HIV+ Ex-Wash. School Chief Wants Job Back

When Judith Billings (search) left her post as Washington state's school chief eight years ago after being diagnosed with AIDS, her main priority was survival. Now she wants her old job back.

The disease that retired her after two terms is in check thanks to medication, and Billings says she is up to the task of leading the state's school system for the next four years. If elected Nov. 2, she would be the first HIV-positive candidate in the nation to win statewide office, according to her campaign.

Billings is challenging two-term incumbent Terry Bergeson (search), who succeeded her as Superintendent of Public Instruction.

"When I told my doctor I was going to do this, he was delighted," said Billings, 64. "For him, that was proof positive that folks with AIDS can lead normal lives."

Billings announced her diagnosis in 1996, attributing the infection to an early 1980s attempt at artificial insemination. The donor sperm was infected, she said.

"The irony of having contracted HIV because my husband and I wanted our own children is the stuff of movie scripts, not reality," she said at the time. "But it is my reality and there is no denying it."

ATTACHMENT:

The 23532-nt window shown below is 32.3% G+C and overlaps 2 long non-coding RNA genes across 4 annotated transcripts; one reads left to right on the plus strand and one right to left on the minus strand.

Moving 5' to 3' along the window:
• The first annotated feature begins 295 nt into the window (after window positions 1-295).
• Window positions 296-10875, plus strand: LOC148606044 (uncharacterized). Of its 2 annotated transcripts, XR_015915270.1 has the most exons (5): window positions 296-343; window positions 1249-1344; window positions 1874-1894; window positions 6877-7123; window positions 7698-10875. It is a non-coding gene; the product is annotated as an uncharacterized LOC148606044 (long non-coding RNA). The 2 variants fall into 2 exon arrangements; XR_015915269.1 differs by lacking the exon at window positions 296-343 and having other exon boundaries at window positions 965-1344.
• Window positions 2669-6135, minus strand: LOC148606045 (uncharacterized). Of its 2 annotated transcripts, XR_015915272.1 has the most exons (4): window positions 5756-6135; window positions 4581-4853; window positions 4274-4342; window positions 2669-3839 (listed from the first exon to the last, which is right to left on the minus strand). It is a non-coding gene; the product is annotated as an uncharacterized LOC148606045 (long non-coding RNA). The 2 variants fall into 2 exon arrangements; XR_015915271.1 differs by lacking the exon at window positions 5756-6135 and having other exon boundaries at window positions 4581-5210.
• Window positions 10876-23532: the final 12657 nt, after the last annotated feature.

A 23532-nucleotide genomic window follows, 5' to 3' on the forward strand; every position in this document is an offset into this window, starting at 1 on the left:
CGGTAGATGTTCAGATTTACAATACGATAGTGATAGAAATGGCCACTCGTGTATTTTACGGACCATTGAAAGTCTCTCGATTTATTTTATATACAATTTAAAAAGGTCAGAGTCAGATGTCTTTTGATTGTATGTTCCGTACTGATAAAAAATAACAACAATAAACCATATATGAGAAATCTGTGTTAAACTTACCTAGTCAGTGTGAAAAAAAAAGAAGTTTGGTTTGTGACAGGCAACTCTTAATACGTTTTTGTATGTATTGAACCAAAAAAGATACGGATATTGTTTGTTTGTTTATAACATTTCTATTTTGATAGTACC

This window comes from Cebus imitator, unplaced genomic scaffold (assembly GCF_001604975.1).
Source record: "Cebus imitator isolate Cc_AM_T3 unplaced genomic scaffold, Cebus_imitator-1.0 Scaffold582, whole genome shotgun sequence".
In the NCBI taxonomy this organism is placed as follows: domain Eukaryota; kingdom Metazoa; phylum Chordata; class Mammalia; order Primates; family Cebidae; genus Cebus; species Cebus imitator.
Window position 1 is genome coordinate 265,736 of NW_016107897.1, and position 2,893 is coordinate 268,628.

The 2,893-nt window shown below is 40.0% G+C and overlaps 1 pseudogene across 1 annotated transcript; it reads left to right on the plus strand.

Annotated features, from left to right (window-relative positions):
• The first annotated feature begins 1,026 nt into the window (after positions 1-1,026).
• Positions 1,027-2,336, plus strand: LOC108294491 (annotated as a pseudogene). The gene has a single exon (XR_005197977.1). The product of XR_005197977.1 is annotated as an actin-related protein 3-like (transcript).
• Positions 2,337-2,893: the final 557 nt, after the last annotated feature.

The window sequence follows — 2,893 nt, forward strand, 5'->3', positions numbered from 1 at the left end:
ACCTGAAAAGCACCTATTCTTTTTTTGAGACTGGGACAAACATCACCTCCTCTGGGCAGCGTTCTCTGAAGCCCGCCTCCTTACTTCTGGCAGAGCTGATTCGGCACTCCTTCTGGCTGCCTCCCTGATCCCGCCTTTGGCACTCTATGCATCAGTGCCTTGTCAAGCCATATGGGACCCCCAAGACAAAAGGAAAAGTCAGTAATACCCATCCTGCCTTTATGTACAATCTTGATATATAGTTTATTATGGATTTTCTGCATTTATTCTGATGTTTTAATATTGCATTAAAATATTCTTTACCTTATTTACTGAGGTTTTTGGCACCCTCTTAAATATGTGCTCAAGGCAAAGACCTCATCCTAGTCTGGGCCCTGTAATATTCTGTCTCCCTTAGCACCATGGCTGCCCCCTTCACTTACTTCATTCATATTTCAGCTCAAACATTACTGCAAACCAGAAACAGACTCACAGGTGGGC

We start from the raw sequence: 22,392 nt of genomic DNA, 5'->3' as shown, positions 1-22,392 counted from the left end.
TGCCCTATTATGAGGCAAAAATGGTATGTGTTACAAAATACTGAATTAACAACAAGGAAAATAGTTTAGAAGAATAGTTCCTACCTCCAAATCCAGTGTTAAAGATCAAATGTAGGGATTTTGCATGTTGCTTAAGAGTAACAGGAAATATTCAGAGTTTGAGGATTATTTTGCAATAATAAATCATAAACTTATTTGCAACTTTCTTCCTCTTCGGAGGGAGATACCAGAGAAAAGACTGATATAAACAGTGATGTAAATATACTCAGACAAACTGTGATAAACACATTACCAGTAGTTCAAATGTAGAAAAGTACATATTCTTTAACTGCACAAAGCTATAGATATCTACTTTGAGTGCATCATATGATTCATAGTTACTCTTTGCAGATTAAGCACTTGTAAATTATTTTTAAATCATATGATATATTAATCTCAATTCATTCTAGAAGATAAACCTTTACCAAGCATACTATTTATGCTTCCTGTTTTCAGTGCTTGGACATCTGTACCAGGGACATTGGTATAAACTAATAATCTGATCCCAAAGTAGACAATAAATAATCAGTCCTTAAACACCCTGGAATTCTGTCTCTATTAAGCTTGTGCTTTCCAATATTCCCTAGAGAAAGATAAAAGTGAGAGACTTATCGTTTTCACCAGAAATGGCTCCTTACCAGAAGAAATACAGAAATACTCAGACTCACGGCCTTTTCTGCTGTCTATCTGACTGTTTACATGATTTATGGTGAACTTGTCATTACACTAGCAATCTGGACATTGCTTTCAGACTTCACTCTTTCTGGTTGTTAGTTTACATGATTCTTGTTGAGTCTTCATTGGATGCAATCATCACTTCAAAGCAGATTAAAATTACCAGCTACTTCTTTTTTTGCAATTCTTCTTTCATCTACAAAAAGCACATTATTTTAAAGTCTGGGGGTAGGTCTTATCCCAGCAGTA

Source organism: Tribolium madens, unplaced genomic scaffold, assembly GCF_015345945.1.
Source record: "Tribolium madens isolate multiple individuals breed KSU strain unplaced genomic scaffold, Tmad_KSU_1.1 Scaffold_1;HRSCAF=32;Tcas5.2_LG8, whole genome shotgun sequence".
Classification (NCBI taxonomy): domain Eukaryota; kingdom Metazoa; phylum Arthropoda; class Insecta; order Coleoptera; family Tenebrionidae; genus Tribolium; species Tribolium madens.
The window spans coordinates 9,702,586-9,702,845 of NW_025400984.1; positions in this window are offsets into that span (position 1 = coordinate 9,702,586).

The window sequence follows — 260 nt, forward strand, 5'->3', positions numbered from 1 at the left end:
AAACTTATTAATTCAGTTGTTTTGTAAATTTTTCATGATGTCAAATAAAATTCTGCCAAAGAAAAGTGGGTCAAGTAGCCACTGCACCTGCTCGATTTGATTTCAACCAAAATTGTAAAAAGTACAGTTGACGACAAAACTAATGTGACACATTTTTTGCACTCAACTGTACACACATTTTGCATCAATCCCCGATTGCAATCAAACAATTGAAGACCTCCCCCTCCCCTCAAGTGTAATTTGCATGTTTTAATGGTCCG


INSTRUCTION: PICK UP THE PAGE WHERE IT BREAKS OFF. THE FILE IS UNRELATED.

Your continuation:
As medication allowed her to get the disease under control, she began working as an AIDS activist on the state and federal level, and also led the 2000 campaign for a charter-school initiative.

She says her doctor figures work as state schools chief will not be that much more demanding.

The key issue in the race is the Washington Assessment of Student Learning, the state's standardized test of reading, writing and math given to students in the 4th, 7th and 10th grades. Beginning with the class of 2008, passing the 10th-grade test will be required for high school graduation.

Billings, who returned to politics because of the issue, contends focus on the tests is producing an unhealthy concentration on test scores, sidelining health and fitness, the arts, civics and social studies.

Resistance to the test has rallied the Washington Education Association behind Billings, even though her opponent was once president of the 76,000-member teachers union.

But the test has backers in the business community and other groups that want to hold public schools accountable for the education they provide. The Boeing Co., Microsoft and several unions have all endorsed Bergeson.

"They're trying to make this election some kind of mandate on a test," Bergeson said. "It isn't about a test — it's about learning. It's about skills for the 21st century."

The race appears to be a dead heat — not that surprising when both women "are seen as incumbents," says Democratic consultant Cathy Allen.

It's not the first time the candidates have clashed.

Bergeson challenged Billings in 1992, losing 52 percent to 48 percent. Bergeson won handily in 1996 and 2000 after Billings retired.